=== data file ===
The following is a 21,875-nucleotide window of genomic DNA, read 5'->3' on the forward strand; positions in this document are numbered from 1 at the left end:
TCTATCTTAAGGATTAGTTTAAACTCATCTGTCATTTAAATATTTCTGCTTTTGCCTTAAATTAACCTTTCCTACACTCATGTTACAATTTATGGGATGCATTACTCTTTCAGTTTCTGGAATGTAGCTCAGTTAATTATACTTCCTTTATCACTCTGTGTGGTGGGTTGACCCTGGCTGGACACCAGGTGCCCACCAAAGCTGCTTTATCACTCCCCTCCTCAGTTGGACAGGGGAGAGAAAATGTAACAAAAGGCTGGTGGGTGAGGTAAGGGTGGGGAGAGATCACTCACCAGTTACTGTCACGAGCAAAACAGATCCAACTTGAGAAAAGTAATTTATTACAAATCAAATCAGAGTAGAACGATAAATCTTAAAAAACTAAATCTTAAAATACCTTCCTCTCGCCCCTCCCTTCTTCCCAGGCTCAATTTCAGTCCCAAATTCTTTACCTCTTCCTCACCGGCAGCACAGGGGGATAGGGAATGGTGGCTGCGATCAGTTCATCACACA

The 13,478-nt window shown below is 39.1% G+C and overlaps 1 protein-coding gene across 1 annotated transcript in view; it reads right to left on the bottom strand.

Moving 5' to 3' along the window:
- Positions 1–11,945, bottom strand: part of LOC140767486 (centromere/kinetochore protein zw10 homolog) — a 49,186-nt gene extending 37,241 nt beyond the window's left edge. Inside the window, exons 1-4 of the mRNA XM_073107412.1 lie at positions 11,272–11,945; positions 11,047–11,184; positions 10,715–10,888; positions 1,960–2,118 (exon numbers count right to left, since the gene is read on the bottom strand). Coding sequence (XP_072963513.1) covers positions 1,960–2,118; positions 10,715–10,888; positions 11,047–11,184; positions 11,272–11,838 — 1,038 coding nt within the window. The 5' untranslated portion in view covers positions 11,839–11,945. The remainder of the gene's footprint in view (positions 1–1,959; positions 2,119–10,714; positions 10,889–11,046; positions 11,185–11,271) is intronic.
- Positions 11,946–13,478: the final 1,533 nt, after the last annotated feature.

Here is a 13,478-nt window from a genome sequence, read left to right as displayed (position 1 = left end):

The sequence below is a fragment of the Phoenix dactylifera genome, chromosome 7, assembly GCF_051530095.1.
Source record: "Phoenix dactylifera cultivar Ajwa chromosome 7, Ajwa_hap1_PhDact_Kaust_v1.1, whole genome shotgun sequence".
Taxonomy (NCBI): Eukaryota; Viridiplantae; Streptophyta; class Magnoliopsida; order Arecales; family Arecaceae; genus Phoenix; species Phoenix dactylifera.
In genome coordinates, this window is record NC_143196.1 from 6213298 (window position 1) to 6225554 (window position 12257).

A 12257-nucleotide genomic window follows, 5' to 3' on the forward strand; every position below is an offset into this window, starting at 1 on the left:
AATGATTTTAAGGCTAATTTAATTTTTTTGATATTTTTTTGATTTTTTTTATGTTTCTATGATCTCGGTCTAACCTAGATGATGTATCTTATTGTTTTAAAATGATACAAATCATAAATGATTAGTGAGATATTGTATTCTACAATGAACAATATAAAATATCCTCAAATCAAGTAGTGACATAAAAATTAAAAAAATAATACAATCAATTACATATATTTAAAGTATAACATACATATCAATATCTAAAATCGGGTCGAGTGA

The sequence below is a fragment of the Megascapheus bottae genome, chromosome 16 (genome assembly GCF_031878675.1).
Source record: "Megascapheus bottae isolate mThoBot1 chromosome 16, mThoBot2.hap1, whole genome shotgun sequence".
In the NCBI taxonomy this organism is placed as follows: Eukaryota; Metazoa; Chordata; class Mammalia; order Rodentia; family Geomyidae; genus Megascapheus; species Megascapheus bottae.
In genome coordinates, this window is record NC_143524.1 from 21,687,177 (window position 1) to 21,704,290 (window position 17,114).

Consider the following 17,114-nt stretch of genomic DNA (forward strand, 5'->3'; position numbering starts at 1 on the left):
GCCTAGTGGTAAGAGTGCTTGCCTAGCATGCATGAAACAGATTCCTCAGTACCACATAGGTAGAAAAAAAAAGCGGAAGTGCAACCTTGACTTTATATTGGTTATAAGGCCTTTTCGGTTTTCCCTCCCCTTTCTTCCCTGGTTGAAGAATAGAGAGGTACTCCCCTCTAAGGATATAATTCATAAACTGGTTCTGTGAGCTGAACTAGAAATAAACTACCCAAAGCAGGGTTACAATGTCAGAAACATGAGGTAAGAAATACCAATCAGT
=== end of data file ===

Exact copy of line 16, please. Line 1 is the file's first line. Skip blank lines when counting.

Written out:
In the NCBI taxonomy this organism is placed as follows: Eukaryota; Metazoa; Chordata; class Mammalia; order Rodentia; family Geomyidae; genus Megascapheus; species Megascapheus bottae.